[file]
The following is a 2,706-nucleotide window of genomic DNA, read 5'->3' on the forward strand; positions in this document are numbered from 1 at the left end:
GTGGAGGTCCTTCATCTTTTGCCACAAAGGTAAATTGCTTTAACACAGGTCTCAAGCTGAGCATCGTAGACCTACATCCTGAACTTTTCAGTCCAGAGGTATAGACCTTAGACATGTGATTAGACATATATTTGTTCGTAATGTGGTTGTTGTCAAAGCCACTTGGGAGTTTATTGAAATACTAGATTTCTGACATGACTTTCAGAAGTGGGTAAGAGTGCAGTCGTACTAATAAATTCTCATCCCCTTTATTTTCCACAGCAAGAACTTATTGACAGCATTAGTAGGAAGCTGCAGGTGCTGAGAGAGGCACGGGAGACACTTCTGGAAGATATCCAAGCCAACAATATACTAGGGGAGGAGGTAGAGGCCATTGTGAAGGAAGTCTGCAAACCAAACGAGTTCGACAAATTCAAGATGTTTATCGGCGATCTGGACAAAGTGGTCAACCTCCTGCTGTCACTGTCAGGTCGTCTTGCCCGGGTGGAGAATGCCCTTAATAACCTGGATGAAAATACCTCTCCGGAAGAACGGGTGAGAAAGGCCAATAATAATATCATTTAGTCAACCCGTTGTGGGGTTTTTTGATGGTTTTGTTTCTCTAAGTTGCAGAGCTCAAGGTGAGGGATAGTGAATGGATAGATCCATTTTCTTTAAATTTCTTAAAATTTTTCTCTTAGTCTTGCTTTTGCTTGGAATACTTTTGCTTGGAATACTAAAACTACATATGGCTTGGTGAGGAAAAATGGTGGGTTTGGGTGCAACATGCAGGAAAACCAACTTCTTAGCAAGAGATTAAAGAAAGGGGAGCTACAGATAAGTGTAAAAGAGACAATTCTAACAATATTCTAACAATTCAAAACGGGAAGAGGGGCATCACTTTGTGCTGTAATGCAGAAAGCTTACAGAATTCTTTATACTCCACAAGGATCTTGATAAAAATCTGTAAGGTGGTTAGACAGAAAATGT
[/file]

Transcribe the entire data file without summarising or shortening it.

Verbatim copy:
The following is a 2,706-nucleotide window of genomic DNA, read 5'->3' on the forward strand; positions in this document are numbered from 1 at the left end:
GTGGAGGTCCTTCATCTTTTGCCACAAAGGTAAATTGCTTTAACACAGGTCTCAAGCTGAGCATCGTAGACCTACATCCTGAACTTTTCAGTCCAGAGGTATAGACCTTAGACATGTGATTAGACATATATTTGTTCGTAATGTGGTTGTTGTCAAAGCCACTTGGGAGTTTATTGAAATACTAGATTTCTGACATGACTTTCAGAAGTGGGTAAGAGTGCAGTCGTACTAATAAATTCTCATCCCCTTTATTTTCCACAGCAAGAACTTATTGACAGCATTAGTAGGAAGCTGCAGGTGCTGAGAGAGGCACGGGAGACACTTCTGGAAGATATCCAAGCCAACAATATACTAGGGGAGGAGGTAGAGGCCATTGTGAAGGAAGTCTGCAAACCAAACGAGTTCGACAAATTCAAGATGTTTATCGGCGATCTGGACAAAGTGGTCAACCTCCTGCTGTCACTGTCAGGTCGTCTTGCCCGGGTGGAGAATGCCCTTAATAACCTGGATGAAAATACCTCTCCGGAAGAACGGGTGAGAAAGGCCAATAATAATATCATTTAGTCAACCCGTTGTGGGGTTTTTTGATGGTTTTGTTTCTCTAAGTTGCAGAGCTCAAGGTGAGGGATAGTGAATGGATAGATCCATTTTCTTTAAATTTCTTAAAATTTTTCTCTTAGTCTTGCTTTTGCTTGGAATACTTTTGCTTGGAATACTAAAACTACATATGGCTTGGTGAGGAAAAATGGTGGGTTTGGGTGCAACATGCAGGAAAACCAACTTCTTAGCAAGAGATTAAAGAAAGGGGAGCTACAGATAAGTGTAAAAGAGACAATTCTAACAATATTCTAACAATTCAAAACGGGAAGAGGGGCATCACTTTGTGCTGTAATGCAGAAAGCTTACAGAATTCTTTATACTCCACAAGGATCTTGATAAAAATCTGTAAGGTGGTTAGACAGAAAATGT